How to price cryptocurrencies | TechCrunch

Predicting cryptocurrency prices is a fool’s game yet this fool is about to try. The drivers of a single cryptocurrency’s value are currently too varied and vague to make assessments based on any one point. News is trending up on Bitcoin? Maybe there’s a hack or an API failure that is driving it down at the same time. Ethereum looking sluggish? Who knows: maybe someone will build a new smarter DAO tomorrow that will draw in the big spenders.

So how do you invest or, more correctly, on which currency should you bet?

The key to understanding what to buy or sell and when to hold is to use the tools associated with assessing the value of open source projects. This has been said again and again but to understand the current crypto boom you have to go back to the quiet rise of Linux.

Linux appeared on most radars during the Dot Com bubble. At that time, if you wanted to set up a web server, you had to physically ship a Windows server or Sun Sparc Station to a server farm where it would do the hard work of delivering Pets.com HTML. At the same time Linux, like a freight train running on a parallel path to Microsoft and Sun, would consistently allow developers to build one-off projects very quickly and easily using an OS and toolset that were improving daily. In comparison, then, the massive hardware and software expenditures associated with the status quo solution providers were deeply inefficient and very quickly all of the tech giants who made their money on software now made their money on services or, like Sun, folded.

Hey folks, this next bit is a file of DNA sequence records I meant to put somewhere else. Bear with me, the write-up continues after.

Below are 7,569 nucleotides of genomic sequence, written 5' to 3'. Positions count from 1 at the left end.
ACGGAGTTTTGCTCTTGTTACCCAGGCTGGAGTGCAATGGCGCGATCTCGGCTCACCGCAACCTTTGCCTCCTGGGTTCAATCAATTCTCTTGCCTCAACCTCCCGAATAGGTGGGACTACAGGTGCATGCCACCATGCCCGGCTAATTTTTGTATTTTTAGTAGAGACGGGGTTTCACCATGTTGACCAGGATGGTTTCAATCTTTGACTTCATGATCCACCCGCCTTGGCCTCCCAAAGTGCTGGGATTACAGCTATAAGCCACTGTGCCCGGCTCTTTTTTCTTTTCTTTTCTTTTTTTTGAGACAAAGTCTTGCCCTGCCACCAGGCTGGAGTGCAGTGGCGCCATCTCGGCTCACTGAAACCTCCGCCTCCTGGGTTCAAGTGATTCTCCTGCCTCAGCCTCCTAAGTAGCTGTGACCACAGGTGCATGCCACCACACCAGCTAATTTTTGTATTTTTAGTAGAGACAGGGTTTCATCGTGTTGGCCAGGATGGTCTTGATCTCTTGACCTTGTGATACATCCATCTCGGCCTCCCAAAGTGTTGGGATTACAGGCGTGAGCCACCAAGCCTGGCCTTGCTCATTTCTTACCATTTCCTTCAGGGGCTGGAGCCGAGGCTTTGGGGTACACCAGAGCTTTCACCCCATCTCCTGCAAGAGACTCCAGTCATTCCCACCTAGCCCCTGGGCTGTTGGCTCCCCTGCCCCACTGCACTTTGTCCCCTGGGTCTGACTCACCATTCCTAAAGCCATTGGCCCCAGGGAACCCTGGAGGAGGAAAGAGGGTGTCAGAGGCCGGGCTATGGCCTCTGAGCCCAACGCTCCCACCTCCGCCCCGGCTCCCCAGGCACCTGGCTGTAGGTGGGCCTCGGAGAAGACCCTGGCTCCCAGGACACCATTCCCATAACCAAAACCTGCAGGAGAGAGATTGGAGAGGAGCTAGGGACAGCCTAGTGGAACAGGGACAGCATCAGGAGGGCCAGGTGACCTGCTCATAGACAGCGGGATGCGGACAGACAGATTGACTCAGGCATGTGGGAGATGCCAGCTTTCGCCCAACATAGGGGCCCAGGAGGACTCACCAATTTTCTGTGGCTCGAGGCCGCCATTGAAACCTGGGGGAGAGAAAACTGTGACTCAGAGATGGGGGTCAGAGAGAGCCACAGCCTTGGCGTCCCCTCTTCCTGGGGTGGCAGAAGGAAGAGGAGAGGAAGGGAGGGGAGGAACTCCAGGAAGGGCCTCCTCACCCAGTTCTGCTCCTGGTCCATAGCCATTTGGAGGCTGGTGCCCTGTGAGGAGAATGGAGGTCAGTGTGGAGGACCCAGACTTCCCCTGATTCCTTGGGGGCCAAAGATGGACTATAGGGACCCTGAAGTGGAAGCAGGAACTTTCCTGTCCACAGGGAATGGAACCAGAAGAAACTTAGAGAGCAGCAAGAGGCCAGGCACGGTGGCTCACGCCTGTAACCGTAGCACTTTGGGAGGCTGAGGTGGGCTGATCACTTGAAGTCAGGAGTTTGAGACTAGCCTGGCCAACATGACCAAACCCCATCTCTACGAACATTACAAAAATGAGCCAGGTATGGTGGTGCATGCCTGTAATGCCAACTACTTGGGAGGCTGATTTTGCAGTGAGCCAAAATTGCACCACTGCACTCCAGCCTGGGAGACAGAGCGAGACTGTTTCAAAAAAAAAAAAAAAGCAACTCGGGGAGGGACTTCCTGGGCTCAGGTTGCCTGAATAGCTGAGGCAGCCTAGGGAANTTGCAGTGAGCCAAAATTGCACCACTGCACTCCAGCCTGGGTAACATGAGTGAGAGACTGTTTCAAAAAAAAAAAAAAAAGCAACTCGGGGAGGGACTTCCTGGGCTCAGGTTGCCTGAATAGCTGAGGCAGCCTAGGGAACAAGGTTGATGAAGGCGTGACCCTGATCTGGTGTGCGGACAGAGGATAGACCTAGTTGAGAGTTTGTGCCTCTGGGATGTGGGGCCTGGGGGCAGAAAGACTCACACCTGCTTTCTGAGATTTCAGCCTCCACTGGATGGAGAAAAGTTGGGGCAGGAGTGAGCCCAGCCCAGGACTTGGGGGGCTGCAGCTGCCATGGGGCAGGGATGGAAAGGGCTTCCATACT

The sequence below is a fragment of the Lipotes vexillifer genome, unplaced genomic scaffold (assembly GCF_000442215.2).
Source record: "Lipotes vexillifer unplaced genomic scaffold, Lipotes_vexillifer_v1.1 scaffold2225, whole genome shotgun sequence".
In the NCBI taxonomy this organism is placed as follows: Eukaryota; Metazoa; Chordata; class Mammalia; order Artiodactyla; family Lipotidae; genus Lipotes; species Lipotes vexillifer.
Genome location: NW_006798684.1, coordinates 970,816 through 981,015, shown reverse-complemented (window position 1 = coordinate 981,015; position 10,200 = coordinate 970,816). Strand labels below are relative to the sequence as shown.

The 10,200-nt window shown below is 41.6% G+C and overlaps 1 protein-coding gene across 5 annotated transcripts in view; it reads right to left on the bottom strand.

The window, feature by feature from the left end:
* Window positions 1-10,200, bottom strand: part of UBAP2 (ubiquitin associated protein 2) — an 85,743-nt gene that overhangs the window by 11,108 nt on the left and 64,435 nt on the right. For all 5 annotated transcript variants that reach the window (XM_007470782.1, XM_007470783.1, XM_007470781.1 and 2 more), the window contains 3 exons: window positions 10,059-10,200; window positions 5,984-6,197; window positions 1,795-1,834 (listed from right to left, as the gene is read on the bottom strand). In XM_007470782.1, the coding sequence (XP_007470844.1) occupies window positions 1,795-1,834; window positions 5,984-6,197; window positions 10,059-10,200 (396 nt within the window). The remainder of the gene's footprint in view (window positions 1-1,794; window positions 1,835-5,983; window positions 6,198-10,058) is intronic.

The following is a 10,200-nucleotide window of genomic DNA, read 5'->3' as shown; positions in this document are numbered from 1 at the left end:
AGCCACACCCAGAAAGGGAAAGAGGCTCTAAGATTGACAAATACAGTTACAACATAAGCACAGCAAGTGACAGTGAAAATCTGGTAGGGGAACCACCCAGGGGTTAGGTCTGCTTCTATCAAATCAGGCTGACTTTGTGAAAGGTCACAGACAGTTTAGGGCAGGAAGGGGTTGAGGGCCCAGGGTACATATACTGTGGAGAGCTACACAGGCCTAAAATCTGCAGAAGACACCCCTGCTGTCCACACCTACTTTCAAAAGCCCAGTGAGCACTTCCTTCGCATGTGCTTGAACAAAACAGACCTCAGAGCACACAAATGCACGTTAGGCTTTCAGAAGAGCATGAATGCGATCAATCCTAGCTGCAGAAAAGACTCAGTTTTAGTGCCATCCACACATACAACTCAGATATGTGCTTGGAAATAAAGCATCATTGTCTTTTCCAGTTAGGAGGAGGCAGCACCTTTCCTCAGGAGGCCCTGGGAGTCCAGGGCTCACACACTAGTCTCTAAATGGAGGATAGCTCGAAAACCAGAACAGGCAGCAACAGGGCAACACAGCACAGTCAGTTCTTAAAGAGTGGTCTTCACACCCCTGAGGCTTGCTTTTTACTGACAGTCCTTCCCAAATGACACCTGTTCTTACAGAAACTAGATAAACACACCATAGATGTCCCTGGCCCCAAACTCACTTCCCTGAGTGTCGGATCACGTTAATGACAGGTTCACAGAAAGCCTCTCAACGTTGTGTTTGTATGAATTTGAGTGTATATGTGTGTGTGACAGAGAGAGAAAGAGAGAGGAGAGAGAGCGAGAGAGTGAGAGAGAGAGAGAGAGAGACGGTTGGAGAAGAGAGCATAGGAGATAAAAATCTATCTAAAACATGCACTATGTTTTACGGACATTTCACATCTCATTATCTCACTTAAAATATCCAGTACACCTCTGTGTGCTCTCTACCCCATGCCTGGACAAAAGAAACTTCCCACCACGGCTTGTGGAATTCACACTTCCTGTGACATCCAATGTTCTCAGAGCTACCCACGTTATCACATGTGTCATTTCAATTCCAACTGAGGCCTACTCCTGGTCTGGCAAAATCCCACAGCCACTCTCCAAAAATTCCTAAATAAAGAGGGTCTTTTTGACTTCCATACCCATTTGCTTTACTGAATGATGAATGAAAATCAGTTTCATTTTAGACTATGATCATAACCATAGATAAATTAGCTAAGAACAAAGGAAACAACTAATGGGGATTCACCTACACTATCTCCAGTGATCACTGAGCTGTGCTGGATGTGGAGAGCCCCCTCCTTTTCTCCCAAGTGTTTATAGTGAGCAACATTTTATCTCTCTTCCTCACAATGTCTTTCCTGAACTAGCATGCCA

From the acorn of Linux an open source forest bloomed. But there was one clear problem: you couldn’t make money from open source. You could consult and you could sell products that used open source components but early builders built primarily for the betterment of humanity and not the betterment of their bank accounts.